I am a chemical engineer so i am familiar with some of the reactions occurring. And for safety reasons felt it appropriate to comment. The gas given off in these reactions is hydrogen, which is very flammable. Since vinegar (acetic acid) is a weak acid the reaction goes slow so the amount of hydrogen given off is relatively low and slow, and generated over a longer period so it dissipates, hydrogen is lighter than air an will go up. I suspect the post from Corey King with the exploding glass jar was included some hydrogen and not a simple glass breakage due to thermal stress, unless she had the lid on the jar you are not going to get a shot gun shell sound, or at least I never have had it happen. Also for this to occur you have to generate a lot of gas quickly. As long as that does not happen there should be no issue.
    Couple of other comments: The steel wool reacts faster than the copper penny because it has more surface area, lots of small "strings" vs. flat piece of solid copper. I have not tried it, but using copper wool which you can get in most grocery stores should react faster for the same reason. Or is you have an old electrical cord that is no longer usable strip out the wire. If it is the twisted kind it will have lots of copper strings. I do some copper smithing - "pickles" are used to clean the metal after you solder or braze. The most common is a strong acid, which develops the pretty blue color after cleaning copper. I have seen, but not tried, in some other pins that a mixture of vinegar and citric acid, which is used in canning foods, make a good pickle. If true it would be another organic way to process the copper with similar results to adding hydrogen peroxide. But probably more expensive.
    Maraatheoutre thanks for the site, it has given me some ideas for projects to mix copper and wood. Blue wood (if i can make it work) and patina copper.

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  18. I used pieces if copper tubing and no. 8 copper wire, but I can't get the colour to come out in the wood. Any suggestions?

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  19. This sounds interesting. What kind of H-Peroxide did you take (%)? Novadays high concentrations are a bit hard to get :)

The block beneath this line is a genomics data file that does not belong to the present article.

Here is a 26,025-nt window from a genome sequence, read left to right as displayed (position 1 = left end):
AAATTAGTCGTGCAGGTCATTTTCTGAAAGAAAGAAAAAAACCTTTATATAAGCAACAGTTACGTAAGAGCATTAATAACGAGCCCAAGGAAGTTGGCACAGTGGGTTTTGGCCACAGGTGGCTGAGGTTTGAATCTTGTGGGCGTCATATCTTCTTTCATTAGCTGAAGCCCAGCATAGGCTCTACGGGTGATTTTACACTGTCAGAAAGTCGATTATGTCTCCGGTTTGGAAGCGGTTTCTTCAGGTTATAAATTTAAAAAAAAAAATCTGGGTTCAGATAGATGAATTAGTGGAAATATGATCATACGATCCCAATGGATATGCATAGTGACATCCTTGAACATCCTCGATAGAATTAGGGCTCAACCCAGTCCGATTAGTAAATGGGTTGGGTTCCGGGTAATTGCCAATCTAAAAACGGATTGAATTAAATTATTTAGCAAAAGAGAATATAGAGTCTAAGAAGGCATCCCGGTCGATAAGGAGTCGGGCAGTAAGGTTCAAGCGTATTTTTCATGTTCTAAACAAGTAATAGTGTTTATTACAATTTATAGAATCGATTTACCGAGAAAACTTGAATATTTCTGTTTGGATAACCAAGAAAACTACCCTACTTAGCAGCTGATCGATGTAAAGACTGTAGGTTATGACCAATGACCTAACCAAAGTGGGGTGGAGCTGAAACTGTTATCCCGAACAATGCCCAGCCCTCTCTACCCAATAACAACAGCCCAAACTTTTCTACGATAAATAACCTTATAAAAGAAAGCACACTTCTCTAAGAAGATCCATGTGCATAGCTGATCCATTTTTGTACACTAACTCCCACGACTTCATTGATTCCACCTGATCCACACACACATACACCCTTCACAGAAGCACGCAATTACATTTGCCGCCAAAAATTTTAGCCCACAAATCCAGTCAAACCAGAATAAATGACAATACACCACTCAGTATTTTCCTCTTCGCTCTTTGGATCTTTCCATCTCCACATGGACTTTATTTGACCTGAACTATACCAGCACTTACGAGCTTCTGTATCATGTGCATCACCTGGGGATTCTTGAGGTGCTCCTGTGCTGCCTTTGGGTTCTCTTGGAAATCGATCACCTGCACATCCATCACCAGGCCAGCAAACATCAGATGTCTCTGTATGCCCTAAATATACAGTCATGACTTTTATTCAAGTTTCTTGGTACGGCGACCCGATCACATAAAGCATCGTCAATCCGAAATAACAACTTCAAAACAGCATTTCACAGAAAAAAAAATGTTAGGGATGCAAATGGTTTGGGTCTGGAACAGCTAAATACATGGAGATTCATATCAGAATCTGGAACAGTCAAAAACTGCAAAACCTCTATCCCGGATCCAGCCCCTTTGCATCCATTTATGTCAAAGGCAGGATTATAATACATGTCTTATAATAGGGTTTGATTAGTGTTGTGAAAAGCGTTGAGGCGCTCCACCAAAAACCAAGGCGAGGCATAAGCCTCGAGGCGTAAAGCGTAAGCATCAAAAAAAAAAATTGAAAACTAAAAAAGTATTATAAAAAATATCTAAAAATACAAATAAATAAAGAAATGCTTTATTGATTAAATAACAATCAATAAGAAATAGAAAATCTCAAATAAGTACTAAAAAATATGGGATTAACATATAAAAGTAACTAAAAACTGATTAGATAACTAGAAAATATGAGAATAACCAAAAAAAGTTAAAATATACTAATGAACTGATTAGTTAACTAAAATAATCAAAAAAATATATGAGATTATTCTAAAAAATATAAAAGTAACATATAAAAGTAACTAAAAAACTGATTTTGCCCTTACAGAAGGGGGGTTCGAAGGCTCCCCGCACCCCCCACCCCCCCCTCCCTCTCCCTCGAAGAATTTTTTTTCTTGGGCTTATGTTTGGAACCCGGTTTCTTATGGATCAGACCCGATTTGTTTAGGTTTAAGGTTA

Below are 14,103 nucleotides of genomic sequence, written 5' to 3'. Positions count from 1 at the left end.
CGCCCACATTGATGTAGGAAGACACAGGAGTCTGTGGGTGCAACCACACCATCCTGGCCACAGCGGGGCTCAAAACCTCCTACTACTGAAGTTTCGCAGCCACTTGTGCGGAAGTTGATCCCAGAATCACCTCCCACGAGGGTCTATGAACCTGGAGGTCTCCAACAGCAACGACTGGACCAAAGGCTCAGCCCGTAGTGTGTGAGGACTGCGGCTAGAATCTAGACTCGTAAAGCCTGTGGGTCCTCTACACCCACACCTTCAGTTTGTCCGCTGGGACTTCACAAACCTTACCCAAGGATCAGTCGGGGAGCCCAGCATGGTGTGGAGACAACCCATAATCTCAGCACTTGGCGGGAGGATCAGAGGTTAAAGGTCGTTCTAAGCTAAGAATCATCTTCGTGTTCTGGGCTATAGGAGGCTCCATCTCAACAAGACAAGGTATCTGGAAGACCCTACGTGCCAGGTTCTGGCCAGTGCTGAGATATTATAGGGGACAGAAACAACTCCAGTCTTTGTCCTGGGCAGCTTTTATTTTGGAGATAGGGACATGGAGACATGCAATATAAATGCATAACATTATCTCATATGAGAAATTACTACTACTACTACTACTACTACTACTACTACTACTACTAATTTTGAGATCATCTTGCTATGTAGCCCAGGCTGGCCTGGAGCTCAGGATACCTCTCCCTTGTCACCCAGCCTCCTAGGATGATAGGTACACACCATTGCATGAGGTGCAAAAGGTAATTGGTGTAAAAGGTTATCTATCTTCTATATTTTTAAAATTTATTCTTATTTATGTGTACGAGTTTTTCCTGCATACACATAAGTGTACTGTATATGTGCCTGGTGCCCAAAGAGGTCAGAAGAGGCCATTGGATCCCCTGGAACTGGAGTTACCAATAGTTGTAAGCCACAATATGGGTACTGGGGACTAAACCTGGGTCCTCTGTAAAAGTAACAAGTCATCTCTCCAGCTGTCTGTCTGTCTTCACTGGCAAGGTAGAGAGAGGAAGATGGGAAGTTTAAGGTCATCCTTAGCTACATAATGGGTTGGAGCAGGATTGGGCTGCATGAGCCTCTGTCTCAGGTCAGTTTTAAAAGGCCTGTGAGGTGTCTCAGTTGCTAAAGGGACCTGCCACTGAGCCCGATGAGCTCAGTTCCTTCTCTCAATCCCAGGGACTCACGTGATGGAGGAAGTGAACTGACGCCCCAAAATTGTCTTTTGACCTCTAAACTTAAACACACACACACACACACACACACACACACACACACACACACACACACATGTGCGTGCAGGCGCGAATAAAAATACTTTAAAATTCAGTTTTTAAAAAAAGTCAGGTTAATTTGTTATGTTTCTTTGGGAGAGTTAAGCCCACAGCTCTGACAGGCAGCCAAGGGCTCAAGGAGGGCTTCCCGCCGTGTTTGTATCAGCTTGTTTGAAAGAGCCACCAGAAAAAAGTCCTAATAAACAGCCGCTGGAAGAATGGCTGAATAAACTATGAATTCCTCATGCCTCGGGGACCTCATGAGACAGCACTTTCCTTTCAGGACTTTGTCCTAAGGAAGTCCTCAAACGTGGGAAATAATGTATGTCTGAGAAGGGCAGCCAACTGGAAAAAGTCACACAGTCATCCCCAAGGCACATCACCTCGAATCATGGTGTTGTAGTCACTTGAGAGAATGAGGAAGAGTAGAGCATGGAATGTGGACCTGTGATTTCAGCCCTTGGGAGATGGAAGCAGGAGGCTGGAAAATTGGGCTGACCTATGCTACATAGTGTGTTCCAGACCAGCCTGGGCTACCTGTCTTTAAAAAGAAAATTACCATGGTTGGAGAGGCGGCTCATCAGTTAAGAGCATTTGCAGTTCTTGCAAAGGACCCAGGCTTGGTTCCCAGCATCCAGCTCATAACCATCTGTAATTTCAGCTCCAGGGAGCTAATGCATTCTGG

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  20. 3% was all I could find at the local drug store. The colour of the solution is nice just can't get it on to the wood.

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  21. I was not aware of the the blue stain method and it's really pretty, I wish I could see it as a green color, since I am very partial to greens.
    I have tried some old rusty metal junk soaked in white vinegar for about 2 weeks and stained my entire screen in porch and ceiling with it, it has received many compliments, so I would say it was a success.
    But your site has encouraged my to try other colors, so thank you, I appreciate the time you took to put this together.

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    1. You may be able to add some RIT dye to the mix

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  22. Tried this with the apple cider vinegar, and once the mixture started changing I stirred the pennies up and let it sit for another 40ish minutes. Then i removed the pennies and let the stain sit uncovered overnight. I git a beautiful emerald green color. It didn't soak into my project either, but can't wait to find something that it will!

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  23. These stains that you are making with pennies are highly toxic in the water table, because of the copper in them. They will kill fish and most water treatment plants do not have the means to remove copper from water. So if you dispose of any first neutralize it by slowly adding baking soda. It will foam up so put the container in a larger container to catch any overflow. After you have added enough baking soda that it no longer reacts dispose of it as hazardous waste.

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    1. That would neutralize the acid, but would not remove the copper...

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  24. I've read lots of posts on creating a "weathered wood" stain. Most used vinegar & steel wool. Then, I saw yours, and I wanted some boards with this blueish color, so I was going to use your technique.
    However, now I am confused. With your method, will steel wool, vinegar, and hydrogen peroxide result in a rust-brown stain or a blue stain? The last photo and description is what has me confused. The description states, "by applying 1 coat of steel wool and vinegar, I got this very bold blueish/purple.
    Again, while I do want some "blue" stain, I want the majority to be rust-brown.
    I would appreciate clarification.